Ana D.

Satélite 99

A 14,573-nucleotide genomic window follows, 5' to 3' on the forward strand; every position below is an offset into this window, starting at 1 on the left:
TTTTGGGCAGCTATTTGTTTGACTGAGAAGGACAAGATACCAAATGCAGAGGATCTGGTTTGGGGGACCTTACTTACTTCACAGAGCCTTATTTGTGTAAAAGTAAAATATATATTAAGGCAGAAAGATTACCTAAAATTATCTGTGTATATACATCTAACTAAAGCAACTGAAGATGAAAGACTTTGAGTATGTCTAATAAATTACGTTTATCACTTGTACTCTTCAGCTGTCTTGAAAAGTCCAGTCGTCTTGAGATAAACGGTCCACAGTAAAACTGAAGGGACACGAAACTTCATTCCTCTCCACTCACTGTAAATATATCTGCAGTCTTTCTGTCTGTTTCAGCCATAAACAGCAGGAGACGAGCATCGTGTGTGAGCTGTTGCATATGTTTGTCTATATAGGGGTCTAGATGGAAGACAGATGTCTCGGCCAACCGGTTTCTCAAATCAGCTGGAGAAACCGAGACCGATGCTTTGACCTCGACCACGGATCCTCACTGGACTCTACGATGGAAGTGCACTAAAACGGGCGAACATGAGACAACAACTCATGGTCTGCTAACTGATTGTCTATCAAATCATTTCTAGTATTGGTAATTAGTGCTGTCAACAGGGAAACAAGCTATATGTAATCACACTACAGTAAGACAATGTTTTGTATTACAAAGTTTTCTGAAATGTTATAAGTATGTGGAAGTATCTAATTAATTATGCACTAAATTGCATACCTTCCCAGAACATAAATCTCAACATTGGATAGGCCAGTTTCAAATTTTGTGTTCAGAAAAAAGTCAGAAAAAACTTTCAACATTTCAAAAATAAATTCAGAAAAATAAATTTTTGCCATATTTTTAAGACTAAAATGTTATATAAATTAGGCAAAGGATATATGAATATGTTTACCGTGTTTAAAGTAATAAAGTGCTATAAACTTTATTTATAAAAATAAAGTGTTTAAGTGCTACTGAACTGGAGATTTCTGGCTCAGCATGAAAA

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At a corner where lounge takes a turn into the bizarre, that's where you'll find Spain's Ana D.. Along with a few co-conspirators, she makes music that is often cheesy (the version of "Mas," better known as the standard "More," delivered over a canned rhythm with a perfectly straight face, making for something akin to an avant-garde experience). But that's true for much of this disc, which opens and closes with music box Chopin and along the way glides through "Satelite 99," straight out of the cocktail bar, and into the spaceship that's "Velero Lleno de Estrellas y Bahias," which lands in Northeastern Brazil for "Carnaval." Along with Hammond organ and guitars, the ensemble uses everything from cheap rhythm boxes to Theremins and Casios in pursuit of their vision (and it has to be said, it all works better in Spanish), resulting in something that's unaffectedly hip. Ana D. herself isn't a brilliant singer, but uses her voice effectively, and its smoothness -- which skillfully never verges on monotone -- blends with the other instruments to create a silky whole. It's an odd joy, perhaps, but a disc that's curiously rewarding.

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